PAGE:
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Table of Contents

History of Research in the Bureau of Meteorology




Chapter 1: Germination and Growth

Chapter 2: Struggle, Competition and Emergence
The Struggle for Recognition
International Involvement
Local Cooperation
The Bureau Goes Solo

Appendix 1: Meteorology Act 1906

Appendix 2: Meteorology Act 1955

Appendix 3: Simpson Report

Appendix 4: Survey Questionnaire

Appendix 5: Bibliography



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Research Within the Bureau (continued)

Following its work on the bedding down of the various techniques brought into practice during the war, the Research Section gradually shed these tasks to other newly created sections within Head Office. Its focus then shifted to such areas as the development of synoptic models for the Southern Ocean and the introduction of synoptic-scale prediction techniques into Australian forecasting (Gibbs [31]). This latter work saw a greater emphasis placed on the meteorologist's theoretical understanding and a corresponding discarding of the use of synoptic pattern recognition in the forecasting process. Thus, the worth of the meteorologist was enhanced at the expense of the technically trained forecaster, a pattern which has continued apace and which will eventually see the disappearance of the sub-professional forecasting staff.

Other work undertaken by research staff included the local application of overseas work in the areas of tropical cyclones, fronts, thunderstorms and other mesoscale phenomena. In 1955 Reg Clarke published an important paper in the Australian Meteorological Magazine, on the mechanism of the sea breeze, while working in the Air Mass and Frontal Analysis Section of the Bureau.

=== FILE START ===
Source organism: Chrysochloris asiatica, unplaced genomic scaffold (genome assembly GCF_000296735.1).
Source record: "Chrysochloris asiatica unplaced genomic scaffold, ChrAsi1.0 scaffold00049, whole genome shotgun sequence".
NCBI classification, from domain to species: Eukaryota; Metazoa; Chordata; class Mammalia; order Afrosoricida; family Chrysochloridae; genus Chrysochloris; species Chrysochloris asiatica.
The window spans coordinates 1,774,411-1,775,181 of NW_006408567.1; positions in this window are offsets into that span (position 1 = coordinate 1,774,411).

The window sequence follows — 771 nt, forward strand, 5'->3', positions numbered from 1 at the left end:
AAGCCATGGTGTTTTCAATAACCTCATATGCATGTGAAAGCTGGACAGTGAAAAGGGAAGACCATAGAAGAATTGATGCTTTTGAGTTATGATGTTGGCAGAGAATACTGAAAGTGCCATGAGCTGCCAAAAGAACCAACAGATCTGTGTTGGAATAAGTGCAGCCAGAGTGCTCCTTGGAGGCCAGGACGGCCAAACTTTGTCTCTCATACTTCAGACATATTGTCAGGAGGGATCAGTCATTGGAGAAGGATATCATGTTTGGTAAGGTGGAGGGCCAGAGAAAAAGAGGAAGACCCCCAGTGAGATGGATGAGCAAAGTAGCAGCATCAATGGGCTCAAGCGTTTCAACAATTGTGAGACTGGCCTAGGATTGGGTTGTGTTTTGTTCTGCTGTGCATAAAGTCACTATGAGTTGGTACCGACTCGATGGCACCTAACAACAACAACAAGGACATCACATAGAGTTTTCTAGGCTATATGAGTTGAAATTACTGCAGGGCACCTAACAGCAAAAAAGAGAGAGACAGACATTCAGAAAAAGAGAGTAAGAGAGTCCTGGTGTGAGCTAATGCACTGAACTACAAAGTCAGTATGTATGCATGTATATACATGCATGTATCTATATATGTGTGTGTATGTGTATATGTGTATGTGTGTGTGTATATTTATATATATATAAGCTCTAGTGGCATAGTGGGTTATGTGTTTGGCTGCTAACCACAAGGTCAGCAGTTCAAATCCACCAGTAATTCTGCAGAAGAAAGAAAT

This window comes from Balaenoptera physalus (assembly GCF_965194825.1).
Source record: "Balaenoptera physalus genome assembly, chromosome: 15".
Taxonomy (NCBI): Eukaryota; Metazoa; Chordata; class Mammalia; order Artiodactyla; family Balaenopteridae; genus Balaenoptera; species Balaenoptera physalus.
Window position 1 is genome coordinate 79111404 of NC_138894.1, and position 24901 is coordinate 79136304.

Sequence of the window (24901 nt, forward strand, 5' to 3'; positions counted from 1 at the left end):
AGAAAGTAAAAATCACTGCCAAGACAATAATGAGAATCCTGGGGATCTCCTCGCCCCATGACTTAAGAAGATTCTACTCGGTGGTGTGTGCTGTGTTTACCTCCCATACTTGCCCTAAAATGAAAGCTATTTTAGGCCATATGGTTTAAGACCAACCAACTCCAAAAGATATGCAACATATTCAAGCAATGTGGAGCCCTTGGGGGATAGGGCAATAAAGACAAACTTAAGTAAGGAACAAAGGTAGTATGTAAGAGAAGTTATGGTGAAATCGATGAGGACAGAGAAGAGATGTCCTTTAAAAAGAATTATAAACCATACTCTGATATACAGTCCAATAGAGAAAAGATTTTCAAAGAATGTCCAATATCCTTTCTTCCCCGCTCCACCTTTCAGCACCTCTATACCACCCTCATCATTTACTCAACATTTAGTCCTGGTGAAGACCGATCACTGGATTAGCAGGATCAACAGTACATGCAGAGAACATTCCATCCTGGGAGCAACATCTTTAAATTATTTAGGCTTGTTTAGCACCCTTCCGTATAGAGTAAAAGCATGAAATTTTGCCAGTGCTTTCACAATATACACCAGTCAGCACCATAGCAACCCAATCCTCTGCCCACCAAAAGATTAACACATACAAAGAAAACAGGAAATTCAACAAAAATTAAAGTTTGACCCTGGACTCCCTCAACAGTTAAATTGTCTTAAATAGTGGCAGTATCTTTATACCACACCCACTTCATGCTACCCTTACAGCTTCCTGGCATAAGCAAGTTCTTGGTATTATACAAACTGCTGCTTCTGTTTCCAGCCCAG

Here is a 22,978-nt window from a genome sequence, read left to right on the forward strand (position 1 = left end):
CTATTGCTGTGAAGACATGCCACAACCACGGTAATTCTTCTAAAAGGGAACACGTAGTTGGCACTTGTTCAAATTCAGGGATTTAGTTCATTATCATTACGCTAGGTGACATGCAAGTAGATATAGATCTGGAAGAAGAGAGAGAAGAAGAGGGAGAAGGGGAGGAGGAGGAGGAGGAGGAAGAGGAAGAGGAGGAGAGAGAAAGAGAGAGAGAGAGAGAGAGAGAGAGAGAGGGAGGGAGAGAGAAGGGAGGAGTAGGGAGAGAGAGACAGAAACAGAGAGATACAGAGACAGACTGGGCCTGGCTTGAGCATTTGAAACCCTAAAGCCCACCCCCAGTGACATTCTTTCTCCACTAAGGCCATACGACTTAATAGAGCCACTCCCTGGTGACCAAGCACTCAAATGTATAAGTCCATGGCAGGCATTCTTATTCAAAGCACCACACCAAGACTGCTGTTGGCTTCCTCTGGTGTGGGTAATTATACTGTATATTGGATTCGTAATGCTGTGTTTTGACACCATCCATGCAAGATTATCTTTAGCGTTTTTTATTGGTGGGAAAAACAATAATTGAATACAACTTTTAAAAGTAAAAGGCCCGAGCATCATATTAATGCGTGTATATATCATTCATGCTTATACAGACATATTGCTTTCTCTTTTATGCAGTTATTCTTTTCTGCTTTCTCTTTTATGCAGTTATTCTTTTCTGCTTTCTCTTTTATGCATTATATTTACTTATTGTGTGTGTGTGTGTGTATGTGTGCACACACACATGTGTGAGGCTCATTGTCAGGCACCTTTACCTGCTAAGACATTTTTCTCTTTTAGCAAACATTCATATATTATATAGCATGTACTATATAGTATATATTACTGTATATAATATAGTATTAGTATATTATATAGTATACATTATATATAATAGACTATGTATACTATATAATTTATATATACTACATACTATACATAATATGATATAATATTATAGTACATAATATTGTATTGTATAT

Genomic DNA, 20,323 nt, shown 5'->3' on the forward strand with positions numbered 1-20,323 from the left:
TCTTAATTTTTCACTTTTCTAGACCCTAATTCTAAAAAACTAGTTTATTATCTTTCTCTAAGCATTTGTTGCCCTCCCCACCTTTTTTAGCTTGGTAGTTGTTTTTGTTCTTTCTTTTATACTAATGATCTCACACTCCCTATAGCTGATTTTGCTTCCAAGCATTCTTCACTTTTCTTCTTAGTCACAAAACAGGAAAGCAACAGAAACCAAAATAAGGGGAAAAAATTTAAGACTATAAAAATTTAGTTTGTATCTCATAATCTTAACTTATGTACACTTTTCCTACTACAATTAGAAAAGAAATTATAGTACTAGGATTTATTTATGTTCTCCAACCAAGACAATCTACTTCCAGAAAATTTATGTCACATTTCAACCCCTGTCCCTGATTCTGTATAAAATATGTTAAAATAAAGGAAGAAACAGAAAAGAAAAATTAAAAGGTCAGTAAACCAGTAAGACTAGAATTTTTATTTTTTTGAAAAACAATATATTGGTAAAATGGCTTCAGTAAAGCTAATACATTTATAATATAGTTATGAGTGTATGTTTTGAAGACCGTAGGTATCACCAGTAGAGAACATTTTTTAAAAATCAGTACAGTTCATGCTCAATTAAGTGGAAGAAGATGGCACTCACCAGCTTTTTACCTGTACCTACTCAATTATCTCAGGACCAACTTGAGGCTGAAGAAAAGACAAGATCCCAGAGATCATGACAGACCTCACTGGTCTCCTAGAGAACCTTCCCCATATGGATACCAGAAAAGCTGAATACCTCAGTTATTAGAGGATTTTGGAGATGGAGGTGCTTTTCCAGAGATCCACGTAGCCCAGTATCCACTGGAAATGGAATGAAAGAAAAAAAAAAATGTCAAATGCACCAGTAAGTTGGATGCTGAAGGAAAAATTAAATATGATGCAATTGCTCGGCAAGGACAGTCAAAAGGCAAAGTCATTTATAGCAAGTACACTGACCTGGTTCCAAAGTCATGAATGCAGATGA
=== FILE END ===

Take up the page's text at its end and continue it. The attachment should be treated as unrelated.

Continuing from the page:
Australian research on the use of mathematical models in forecasting, or numerical weather prediction (NWP), began at the University of Melbourne in the late 1950s and early 1960s, when Jenssen and Radok developed and tested a filtered barotropic model (a primitive model of the atmosphere which does not include the horizontal temperature gradients found in the real atmosphere) for the Australian region. At the Bureau, Ross Maine was working on his own version, which was subsequently run on the CSIRO'S computer in Canberra (Gibbs [34]). With the installation of the first of the Bureau's new IBM 360/65 computers in 1968, Maine was able to further test his early barotropic model and develop a new baroclinic version (a more sophisticated atmospheric model which includes some form of horizontal temperature gradient), which made its first real-time forecast in 1969 (Leslie and Dietachmayer [50]).

Organisations in Australian Science at Work - Air Mass and Frontal Analysis Section (AMFA)

People in Bright Sparcs - Clarke, Reginald Henry; Maine, Ross

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Gardner, J. 1997 'Stormy Weather: A History of Research in the Bureau of Meteorology', Metarch Papers, No. 11 December 1997, Bureau of Meteorology

© Online Edition Australian Science and Technology Heritage Centre and Bureau of Meteorology 2001
Published by Australian Science and Technology Heritage Centre, using the Web Academic Resource Publisher